I am also learning the power of meditation.  Truly this time.  Intellectually I have always understood the benefits, but I've never really experienced them.  I've given up to boredom, or frustration of the noise in the head.  But this time it is working as an excellent tool to help me calm down, maybe because I've never been so wound up, haha.  I've been doing some group meditations too, and wow, the energy bonus of that is amazing.

    I've been practicing different kinds of meditation too.  Quiet, with a mantra (taught to me by my parents).  Heart-focused meditation with breathwork (taught to me by one of the therapists I am seeing), guided meditation, and energy meditation allowing for any kind of movement or sound that feels like escaping.  Now, this last form of meditation is particularly scary to me, it always has been.  But I am finally getting it.  I am tapping into that soul energy that needs to move and it is powerful.  I even screamed at the top of my lungs several times in one assisted meditation.  And as rattled as it made me, it needed to happen, and I became more fluid, and more grounded.

    Michael and I have been doing energy work together and visualizing my tumor gone.  I woke up one morning convinced that Michael had healed me.  Whether or not this is true, it is such a sweet connection for the two of us.  No harm can come from love shared full of good intention, right?

    So I am seeing therapists, I am doing group work, I am working on my own and with Michael, and I have sought out support groups. Piedmont Hospital has an excellent program for cancer patients, survivors, and friends and family.  I even applied and was accepted to attend Wind Rivers Retreat, a retreat for cancer patients.   And, the women's circle is starting up again in a couple short weeks.  I've missed those women!

    I am really working on myself here, and this is just the beginning.  In less than a week I have my followup PET scan, and I need to be ready for whatever answer it gives.  ...  so here's to taking deep breaths.

    Wednesday, July 28, 2010

    Good news!

    I found out today that my ovarian cyst has shrunk, and my estrogen has come way down!  So the doctor has given me the go ahead to start the medications!  So in two weeks'ish we should have egg harvest! 

    Tuesday, July 27, 2010

    the universe slaps us in the face...

    Well, within an hour of writing that post I heard from  the doctor who led the CD 68+ research and he replied to my question on his opinion in my case.  He of course couldn't answer me specifically without seeing me, but he said the best chance for survival is the high dose chemotherapy with stem cell transplant despite macrophage content. 

    And then, minutes later I check the mail and I got a letter from Dr. Gonzalez in NY who I'd applied for a second opinion.  He said that cure rate for standard treatment for Hodgkins was too great for him to recommend nothing but that.  So he won't see me.

    So two doctors within an hour recommend stem cell transplant.  And stem cell transplant has a probable chance of not working in my situation.  Great.

    the path

    For some reason this time around I've been much less vocal here on the blog.  I don't know the reason other than the fact that I am totally consumed every single day on thinking about myself, and my options, and my treatments, and making lists, and crossing things off lists, and making phone calls, and researching, and reading, that I don't feel like spending more time thinking about myself by writing updates.  But, a benefit from this is that my endurance for such things is dramatically improving.  I think of it like I am  training for a marathon, and reaching that point when you realize, that yes, I know I will be able to do this! (not that I've ever trained for a marathon). What's one more mile...what's one more call to an insurance company...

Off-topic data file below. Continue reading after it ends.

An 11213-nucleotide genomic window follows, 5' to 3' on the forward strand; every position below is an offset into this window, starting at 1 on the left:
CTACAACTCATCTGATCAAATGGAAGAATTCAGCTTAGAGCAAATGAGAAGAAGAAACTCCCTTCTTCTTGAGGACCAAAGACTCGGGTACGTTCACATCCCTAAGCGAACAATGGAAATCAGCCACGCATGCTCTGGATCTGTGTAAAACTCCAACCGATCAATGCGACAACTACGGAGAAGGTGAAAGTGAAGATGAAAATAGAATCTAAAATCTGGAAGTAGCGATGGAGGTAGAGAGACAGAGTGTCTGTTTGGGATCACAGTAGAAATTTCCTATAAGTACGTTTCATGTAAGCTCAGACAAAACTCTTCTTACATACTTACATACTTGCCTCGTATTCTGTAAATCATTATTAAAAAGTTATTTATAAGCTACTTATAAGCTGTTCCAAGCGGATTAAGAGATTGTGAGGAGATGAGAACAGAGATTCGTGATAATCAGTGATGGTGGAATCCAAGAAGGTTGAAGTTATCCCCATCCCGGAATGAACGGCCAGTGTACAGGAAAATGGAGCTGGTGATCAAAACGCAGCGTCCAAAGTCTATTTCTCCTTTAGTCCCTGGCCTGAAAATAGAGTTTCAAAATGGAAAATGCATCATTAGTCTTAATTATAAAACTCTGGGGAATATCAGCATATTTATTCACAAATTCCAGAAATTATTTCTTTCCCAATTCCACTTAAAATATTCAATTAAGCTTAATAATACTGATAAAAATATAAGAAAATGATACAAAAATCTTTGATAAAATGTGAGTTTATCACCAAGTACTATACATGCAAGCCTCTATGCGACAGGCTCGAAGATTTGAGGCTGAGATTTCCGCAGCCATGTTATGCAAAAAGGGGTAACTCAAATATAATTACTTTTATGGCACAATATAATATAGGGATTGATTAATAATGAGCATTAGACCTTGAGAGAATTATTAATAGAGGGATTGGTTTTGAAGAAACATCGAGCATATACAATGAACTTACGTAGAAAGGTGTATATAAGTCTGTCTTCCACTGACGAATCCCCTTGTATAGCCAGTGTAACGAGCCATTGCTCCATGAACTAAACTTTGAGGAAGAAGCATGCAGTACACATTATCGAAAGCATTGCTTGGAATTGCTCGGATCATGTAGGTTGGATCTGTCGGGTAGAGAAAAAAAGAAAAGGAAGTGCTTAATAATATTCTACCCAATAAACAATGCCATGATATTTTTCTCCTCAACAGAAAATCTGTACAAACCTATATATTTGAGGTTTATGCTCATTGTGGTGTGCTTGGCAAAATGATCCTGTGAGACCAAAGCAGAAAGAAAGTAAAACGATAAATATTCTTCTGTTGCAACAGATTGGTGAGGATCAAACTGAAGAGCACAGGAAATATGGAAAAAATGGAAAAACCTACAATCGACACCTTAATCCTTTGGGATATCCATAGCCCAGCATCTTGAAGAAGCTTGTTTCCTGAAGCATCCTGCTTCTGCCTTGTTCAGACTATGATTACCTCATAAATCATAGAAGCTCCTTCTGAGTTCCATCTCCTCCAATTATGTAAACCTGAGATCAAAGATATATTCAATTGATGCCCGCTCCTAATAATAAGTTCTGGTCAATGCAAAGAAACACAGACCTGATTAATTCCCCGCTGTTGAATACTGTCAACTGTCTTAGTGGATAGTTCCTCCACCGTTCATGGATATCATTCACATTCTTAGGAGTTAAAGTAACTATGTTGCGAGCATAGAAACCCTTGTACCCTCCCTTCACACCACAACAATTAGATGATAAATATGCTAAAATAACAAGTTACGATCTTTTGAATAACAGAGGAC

Maybe another reason I am not posting is because we still don't have the path carved out for us yet.  Although as I type that I realize the absurdity in that statement...I mean, I am on the path that I am supposed to be on, as I feel it deep within my heart this time.  Just because decisions haven't been made doesn't mean that the path isn't chosen.  The path right now is inquiry, discovery, education, and listening to that place in my being that knows what is right, and not rushing into treatment out of fear. And boy do I have one hell of a team to help me with this.  Patty Bralley has proved to be my first hand woman in this detail.  Her mind for science and research, and her ability to synthesize and summarize for me is a blessing beyond measure.  Not to mention the fact that she is there for me emotionally too.  What an incredible combination. 

    I feel from the depths of my soul that I will beat this, that WE will beat this, but I see that it won't be an easy road.  In exchange for that however, I am getting the best education I can hope for--I am learning about all things cancer--acceptance of diagnosis, biology of the disease, perseverance of heart, attention to that intuitive voice inside,  love, the power of the mind, strength from others, and a fighting spirit. I am hopefully learning skills that someday might help others going through this.  Because truly, unless you've experienced it, you don't know.

    I am in a totally different place than I was 11 months ago when I learned I had cancer.  Then, it was scary as hell, but there weren't many choices to make.  ABVD cures 70% of Hodgkins patients.  And I coupled that with a healthy diet, high-dose Vitamin C IVs, supplements, and hyperbaric oxygen therapy.  The cards were stacked in my favor. So why the relapse?  Well, right now I am sitting in a place feeling like there is just more to learn in this experience. And there are a hell of a lot more decisions to make, which is an exercise of the mind, the heart and the body in itself.